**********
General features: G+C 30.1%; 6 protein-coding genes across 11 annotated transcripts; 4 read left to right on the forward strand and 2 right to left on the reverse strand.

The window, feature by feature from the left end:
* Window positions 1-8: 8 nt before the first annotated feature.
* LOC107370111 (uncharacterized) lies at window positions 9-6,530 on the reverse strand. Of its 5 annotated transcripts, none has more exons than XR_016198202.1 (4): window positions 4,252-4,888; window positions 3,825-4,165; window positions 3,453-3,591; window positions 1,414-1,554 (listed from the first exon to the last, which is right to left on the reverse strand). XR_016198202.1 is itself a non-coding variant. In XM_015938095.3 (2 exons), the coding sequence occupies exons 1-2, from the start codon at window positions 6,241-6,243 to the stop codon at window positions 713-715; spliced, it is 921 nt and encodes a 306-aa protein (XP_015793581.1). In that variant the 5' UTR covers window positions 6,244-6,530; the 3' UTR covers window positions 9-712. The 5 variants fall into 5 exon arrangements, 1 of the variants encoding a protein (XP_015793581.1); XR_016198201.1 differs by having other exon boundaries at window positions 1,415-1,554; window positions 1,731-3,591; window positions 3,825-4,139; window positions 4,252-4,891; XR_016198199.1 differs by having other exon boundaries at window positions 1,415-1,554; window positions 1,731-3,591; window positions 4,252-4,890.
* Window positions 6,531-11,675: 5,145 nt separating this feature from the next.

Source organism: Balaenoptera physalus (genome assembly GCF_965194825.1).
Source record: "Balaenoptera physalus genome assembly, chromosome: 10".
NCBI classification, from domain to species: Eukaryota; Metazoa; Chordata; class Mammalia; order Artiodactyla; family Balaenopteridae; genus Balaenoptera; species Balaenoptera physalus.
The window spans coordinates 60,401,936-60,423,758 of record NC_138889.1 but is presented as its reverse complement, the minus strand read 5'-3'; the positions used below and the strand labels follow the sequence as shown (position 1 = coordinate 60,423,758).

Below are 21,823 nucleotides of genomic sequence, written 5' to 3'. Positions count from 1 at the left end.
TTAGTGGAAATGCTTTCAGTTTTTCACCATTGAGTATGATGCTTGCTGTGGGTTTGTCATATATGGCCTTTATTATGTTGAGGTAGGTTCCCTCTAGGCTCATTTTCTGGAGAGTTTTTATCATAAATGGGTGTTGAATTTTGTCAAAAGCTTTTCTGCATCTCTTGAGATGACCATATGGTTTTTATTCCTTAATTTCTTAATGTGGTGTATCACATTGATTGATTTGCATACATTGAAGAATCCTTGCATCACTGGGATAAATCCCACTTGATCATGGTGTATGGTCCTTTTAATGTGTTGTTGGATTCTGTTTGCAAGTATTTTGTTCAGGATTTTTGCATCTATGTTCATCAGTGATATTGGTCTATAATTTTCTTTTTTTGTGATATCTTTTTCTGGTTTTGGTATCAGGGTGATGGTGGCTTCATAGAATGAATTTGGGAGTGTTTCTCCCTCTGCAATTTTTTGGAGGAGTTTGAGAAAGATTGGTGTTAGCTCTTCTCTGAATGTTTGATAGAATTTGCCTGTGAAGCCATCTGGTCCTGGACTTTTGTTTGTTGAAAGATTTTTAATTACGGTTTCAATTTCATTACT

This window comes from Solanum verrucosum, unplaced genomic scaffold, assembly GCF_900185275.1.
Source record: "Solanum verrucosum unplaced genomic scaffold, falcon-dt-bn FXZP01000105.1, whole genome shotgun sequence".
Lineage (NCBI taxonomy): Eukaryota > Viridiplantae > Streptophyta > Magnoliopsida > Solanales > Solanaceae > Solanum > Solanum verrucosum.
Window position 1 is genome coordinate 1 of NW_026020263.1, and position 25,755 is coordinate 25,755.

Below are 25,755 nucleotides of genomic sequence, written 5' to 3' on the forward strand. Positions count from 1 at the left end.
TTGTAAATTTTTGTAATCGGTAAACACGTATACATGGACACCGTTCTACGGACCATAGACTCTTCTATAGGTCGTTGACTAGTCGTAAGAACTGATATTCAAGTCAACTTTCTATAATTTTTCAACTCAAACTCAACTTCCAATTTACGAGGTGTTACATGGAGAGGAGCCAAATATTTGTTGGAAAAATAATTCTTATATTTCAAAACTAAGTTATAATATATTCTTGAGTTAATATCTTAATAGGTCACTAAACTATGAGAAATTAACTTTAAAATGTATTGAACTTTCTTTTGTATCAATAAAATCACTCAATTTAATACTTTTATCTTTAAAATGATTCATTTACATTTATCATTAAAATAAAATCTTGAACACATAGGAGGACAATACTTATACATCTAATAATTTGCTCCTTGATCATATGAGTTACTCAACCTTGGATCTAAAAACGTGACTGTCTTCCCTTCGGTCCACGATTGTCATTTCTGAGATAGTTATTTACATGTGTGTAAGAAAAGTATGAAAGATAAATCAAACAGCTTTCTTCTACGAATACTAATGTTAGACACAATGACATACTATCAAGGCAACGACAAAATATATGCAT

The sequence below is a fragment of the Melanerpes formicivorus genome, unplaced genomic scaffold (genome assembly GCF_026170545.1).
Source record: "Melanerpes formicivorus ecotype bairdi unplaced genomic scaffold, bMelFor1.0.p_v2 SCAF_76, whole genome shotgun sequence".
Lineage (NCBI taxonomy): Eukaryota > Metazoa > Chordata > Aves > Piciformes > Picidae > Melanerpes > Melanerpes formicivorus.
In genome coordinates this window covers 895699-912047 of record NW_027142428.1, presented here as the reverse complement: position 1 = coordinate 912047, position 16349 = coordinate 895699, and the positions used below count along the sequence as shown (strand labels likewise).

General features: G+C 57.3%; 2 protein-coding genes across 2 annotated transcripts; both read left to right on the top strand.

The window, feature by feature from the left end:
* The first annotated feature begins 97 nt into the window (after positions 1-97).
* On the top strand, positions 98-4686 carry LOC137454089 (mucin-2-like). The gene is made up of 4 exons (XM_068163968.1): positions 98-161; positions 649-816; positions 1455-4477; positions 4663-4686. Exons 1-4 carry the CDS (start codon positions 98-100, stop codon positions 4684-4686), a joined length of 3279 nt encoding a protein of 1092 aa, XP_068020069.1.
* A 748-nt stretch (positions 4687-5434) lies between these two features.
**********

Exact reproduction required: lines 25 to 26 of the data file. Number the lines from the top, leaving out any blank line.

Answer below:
* On the top strand, positions 98-4686 carry LOC137454089 (mucin-2-like). The gene is made up of 4 exons (XM_068163968.1): positions 98-161; positions 649-816; positions 1455-4477; positions 4663-4686. Exons 1-4 carry the CDS (start codon positions 98-100, stop codon positions 4684-4686), a joined length of 3279 nt encoding a protein of 1092 aa, XP_068020069.1.
* A 748-nt stretch (positions 4687-5434) lies between these two features.